He not only found personal peace, but he found that the peace that Jesus gives is God's blessing to be shared with all people of the world. He wrote in 2 Co 5:19-20: "...God was reconciling the world to himself in Christ, not counting men's sins against them. And he has committed to us the message of reconciliation. We are therefore Christ's ambassadors, as though God were making his appeal through us. We implore you on Christ's behalf: Be reconciled to God."
When we see wars of revenge breaking out like a terrible disease all over the world, we are troubled. We hear words like "ethnic cleansing." We see pointless hatred spilling over to destroy the innocent and we know that revenge breeds more revenge. We feel frightened and helpless. What can we do in a world where people are driven by a spirit of revenge to hate and kill even helpless women and children? The answer is not in guns and soldiers and nuclear bombs. Only Jesus who changed the hate-filled murderer Saul into Paul, a man filled with the love of God, can change men's hearts. God has called us to share the gospel of peace and healing with the sinsick world. There is no other answer. We must go as missionaries and shepherds and Bible teachers, not send soldiers and guns.
Fifth, not having a righteousness of my own" (9). Verse 8b,9 say, "...that I may gain Christ and be found in him, not having a righteousness of my own that comes from the law, but that which is through faith in Christ--the righteousness that comes from God and is by faith." Paul had struggled to live as a righteous man by keeping the law. He was a Pharisee and he knew the law. But he found that his knowledge of the law and disciplined life as a Pharisee did not make him righteous--only proud. Paul tried to keep the law; he tried to serve God. Even though he seemed to succeed, he knew that his heart was corrupt. He was proud; he had no love for others. When he met Jesus, he also met himself. He wept over the corruption of his own heart. He knew that he was a sinner. He repented and received forgiveness through faith by God's grace. He was clothed in Jesus' righteousness and could begin to grow in Jesus' character. He had no grounds for pride. He said, "Christ Jesus came into the world to save sinners--of whom I am the worst..." (1Ti 1:15) He also said, "For I am the least of the apostles and do not even deserve to be called an apostle, because I persecuted the church of God. But by the grace of God, I am what I am...." (1Co 15:9,10)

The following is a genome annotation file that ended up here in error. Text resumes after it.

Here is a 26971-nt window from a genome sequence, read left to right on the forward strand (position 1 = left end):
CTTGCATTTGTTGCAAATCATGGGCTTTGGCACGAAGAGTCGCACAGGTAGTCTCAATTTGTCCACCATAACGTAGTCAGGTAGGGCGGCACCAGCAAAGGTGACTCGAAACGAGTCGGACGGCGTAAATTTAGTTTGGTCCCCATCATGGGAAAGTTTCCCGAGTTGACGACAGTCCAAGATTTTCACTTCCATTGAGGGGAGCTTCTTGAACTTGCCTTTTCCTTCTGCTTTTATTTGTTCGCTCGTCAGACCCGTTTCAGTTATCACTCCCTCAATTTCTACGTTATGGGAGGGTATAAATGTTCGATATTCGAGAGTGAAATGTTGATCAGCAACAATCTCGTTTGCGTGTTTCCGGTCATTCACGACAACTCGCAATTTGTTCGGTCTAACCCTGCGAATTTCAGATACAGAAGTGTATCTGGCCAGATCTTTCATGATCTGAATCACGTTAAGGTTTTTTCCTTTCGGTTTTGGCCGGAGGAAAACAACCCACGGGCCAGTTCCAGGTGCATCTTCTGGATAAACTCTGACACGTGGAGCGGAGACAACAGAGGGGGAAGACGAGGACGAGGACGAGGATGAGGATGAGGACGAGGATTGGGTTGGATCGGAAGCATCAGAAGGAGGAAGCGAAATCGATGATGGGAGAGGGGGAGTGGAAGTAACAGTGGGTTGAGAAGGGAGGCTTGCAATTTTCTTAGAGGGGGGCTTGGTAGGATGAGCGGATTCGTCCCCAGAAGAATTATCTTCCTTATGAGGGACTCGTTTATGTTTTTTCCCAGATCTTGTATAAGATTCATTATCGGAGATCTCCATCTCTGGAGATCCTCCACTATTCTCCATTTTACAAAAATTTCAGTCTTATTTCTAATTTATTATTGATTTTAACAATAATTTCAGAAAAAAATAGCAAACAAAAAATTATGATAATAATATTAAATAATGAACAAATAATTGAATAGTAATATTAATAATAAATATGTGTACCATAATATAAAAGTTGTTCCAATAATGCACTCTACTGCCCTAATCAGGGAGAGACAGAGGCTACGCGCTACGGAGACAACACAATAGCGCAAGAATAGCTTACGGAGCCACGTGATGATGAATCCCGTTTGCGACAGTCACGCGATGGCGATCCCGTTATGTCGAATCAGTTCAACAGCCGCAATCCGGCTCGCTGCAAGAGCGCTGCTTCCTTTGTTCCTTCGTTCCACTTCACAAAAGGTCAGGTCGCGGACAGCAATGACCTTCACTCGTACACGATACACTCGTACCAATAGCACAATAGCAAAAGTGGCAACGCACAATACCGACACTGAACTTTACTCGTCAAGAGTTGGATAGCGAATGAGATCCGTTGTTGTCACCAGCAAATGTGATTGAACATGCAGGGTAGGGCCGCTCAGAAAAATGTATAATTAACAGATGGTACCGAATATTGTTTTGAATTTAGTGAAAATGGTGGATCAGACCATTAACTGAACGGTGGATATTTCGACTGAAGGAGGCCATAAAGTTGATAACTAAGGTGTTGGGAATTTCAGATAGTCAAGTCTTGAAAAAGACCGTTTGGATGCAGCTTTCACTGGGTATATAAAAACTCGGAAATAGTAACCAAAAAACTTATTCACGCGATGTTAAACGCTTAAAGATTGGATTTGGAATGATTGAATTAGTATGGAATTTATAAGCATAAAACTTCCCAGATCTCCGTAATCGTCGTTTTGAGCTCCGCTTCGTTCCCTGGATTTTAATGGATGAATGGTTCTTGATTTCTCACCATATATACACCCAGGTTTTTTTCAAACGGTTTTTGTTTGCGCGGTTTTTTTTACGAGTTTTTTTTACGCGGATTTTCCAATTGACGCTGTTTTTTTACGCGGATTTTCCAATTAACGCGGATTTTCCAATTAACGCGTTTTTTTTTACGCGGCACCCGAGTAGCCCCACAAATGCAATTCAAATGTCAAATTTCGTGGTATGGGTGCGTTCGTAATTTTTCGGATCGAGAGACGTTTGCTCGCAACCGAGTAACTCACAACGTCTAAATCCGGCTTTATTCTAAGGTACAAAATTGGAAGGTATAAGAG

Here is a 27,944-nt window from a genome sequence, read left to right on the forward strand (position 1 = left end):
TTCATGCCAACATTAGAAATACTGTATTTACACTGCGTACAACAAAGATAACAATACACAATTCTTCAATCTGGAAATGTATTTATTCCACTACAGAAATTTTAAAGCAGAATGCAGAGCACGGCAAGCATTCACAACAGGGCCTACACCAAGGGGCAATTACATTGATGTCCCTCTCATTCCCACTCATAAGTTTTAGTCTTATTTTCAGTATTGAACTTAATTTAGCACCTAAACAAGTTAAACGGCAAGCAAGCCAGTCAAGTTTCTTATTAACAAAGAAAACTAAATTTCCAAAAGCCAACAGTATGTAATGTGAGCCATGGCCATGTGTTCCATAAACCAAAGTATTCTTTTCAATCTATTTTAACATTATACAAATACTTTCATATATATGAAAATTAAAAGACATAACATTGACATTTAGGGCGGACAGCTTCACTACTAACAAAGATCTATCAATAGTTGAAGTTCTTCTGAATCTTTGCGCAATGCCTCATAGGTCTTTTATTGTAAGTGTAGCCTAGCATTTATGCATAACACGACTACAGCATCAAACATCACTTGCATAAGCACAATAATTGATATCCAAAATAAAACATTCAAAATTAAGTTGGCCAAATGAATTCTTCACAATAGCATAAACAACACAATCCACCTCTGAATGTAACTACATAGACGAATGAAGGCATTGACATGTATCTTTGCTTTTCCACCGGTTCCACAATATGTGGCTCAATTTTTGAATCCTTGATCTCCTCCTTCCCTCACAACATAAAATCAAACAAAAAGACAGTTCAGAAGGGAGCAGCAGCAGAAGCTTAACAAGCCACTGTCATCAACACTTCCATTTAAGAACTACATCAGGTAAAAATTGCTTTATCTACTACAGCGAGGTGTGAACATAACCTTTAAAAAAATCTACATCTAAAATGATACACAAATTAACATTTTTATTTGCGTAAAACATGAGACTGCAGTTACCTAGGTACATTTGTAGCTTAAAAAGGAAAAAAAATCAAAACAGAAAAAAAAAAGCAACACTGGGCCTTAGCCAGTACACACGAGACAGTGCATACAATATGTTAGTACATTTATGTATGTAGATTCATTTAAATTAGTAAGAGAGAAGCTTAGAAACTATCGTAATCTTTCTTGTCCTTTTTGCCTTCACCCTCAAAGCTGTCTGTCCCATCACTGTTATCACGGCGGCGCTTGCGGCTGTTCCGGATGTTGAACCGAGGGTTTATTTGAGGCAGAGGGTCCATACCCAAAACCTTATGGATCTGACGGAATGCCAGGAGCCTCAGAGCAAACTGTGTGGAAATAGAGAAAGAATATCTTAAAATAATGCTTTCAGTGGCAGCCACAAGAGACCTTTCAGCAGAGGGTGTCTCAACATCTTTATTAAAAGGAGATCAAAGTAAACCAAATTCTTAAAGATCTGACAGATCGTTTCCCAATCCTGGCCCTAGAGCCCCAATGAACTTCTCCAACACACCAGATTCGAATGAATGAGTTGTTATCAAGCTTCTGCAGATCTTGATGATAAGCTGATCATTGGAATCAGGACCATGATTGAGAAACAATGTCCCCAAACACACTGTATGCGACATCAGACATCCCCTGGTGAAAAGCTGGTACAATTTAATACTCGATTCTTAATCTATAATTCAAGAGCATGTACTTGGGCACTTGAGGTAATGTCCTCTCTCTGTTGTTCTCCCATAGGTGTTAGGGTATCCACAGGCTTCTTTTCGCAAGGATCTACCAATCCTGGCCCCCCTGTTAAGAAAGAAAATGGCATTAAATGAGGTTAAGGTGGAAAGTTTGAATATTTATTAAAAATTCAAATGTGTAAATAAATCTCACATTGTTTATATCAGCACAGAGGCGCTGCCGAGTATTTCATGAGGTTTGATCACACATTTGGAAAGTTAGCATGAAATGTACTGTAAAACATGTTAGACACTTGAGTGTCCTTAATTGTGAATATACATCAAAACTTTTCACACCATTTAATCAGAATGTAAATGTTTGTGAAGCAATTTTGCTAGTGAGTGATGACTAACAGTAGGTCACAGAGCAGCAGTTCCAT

Paul knew that having the law was a blessing, for he could diagnose his sin problem and struggle with sin. But we live in lawless times. Many people try to avoid struggle and find an easy way. They do not understand why their inner lives are so dead and meaningless, and why they become slaves of all kinds of sinful habits that make them miserable. Secular humanists tell us that people are miserable because religion has given them a guilt complex. This is a lie. It shows their lack of understanding of our human problem. Our sinful human nature is the problem. Slavery to sin is the problem. Sin is a cruel taskmaster. Everyone needs Jesus because everyone is a sinner. Our own righteousness can't save us--even if it comes from good laws and good intentions; only the righteousness that comes through faith in Christ can bring forgiveness of sin and peace.
Sixth, "I want to know Christ" (10-11). Read verse 10-11. "I want to know Christ and the power of his resurrection and the fellowship of sharing in his sufferings, becoming like him in his death, and so, somehow, to attain to the resurrection from the dead." Being a Christian is having a personal relationship with Jesus. Paul describes this as union with Christ. Paul wanted to be united with Jesus in his death, united with him in his resurrection. It is from this union with Christ that life and love and transforming power flow. Paul loved Jesus. He knew that Jesus loved him even when he had lived as an enemy of God (Ro 5:8). He was a man in Christ. But he wanted to know Christ better; he wanted to grow in his knowledge and love of Christ. So Paul wanted to share in the fellowship of his sufferings, and become like him in his death. These days, an easy-going, pleasure-seeking, suffering-free life style is the goal of many people. "Suffering" is not a good word. But people suffer for their sins anyway. How much better it is to suffer for Jesus and for others than to suffer because of our sins.